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(Degenerative Joint Disease; Arthritis, Osteo-)

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Osteoarthritis is the breakdown of cartilage in the joints. This is followed by chronic inflammation of the joint lining. Healthy cartilage is a cushion between the bones in a joint. Osteoarthritis usually affects the hands, feet, spine, hips, and knees. People with osteoarthritis usually have joint pain and limited movement of the affected joint.

Joints Affected by Osteoarthritis

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Osteoarthritis is associated with aging. The exact cause is unclear. As osteoarthritis develops, you experience loss of cartilage, bone spurs around the joint, and muscle weakness of the extremity.

Risk Factors

A risk factor is something that increases your chance of getting a disease or condition.

Risk factors include:

  • Obesity
  • Genetic factors
  • Injury to the joint surface
  • Occupations and physical activities that put stress on joints
  • Neuromuscular disorders like diabetes


Symptoms include:

  • Mild to severe pain in a joint, especially after overuse or long periods of inactivity, such as sitting for a long time
  • Creaking or grating sound in the joint
  • Swelling, stiffness, limited movement of the joint, especially in the morning
  • Weakness in muscles around the sore joint
  • Deformity of the joint


The doctor will ask about your symptoms and medical history, and perform a physical exam.

Tests may include:


There is no treatment that stops cartilage loss or repairs cartilage that is damaged. The goal of treatment is to reduce joint pain and inflammation and to improve joint function.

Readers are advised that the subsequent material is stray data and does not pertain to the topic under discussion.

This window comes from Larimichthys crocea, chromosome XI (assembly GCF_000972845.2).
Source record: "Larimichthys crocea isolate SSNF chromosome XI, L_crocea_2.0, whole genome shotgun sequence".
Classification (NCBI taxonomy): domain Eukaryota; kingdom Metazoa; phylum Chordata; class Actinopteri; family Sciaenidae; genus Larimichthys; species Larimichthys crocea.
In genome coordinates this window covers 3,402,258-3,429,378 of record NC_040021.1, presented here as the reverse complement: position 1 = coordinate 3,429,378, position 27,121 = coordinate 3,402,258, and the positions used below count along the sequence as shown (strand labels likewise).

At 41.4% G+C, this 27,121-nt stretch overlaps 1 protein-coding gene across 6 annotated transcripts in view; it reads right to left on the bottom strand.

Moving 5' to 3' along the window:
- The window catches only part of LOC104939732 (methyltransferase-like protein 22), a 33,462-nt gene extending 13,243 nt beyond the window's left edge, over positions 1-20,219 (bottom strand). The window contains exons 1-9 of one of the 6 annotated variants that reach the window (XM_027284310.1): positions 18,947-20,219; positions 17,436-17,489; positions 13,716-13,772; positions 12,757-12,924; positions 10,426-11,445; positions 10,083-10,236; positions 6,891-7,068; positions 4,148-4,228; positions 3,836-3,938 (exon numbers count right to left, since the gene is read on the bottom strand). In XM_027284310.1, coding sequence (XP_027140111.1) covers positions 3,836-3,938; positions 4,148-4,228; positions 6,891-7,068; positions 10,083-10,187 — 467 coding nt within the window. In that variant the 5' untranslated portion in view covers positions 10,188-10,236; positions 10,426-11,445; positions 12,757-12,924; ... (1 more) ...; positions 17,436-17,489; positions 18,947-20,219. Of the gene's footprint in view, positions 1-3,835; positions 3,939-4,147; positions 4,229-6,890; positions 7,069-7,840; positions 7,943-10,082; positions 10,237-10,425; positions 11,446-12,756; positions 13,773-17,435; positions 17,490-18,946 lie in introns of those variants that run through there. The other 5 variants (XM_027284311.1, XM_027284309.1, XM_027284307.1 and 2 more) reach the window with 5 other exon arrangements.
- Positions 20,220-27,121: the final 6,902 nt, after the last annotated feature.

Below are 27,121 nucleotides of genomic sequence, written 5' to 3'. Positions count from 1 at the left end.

Treatments may include:


  • Over-the-counter pain medication
    • Acetaminophen (Tylenol) and nonsteroidal anti-inflammatory drugs (NSAIDs), such as ibuprofen and naproxen (Advil, Aleve)
      • A study looked at topical vs. oral ibuprofen to relieve chronic knee pain. Comparing the two groups, there were no significant differences in pain, stiffness, or difficulty. Those in the oral group, however, experienced more side effects. *
  • Prescription Pain Relief Medication
    • Arthrotec—NSAID that may reduce the risk for gastrointestinal bleeding
    • Opiates, and opiate-like medications

    ***Please Note: On September 30, 2004, Merck & Co., Inc. announced a voluntary withdrawal of Vioxx (rofecoxib) from the US and worldwide market due to safety concerns. A study showed a small but significant increased risk of cardiovascular events (such as heart attack) in patients taking the prescription medication. Vioxx is a so-called "selective" nonsteroidal anti-inflammatory drug (NSAID) specially designed to lower the risk of stomach irritation. It is commonly used in the treatment of acute and chronic pain associated with arthritis, menstruation, and other conditions. Since Merck's withdrawal of Vioxx, evidence has come to light regarding similar dangers posed by the other popular selective NSAID, Celebrex (celecoxib), which is produced by Pfizer. Most physicians now question the wisdom of prescribing any medications from the COX-2 class.

  • Viscosupplementation—injection of a substance called hyaluronan into the joint, which helps lubricate the joint
  • Pain relief creams—capsaicin, methyl salicylate, and menthol

Dietary Supplements

There is some evidence that glucosamine and chondroitin may relieve pain and/or decrease osteoarthritis progression. Talk with your doctor before taking any herbs and supplements.

Alternative Treatments

Some doctors report that acupuncture has been successful in reducing the pain of osteoarthritis, although the evidence is not consistent.

While more studies are needed, balneotherapy (hot water therapy), relaxation therapy, exercise, yoga, and tai chi may be helpful.

Mechanical Aids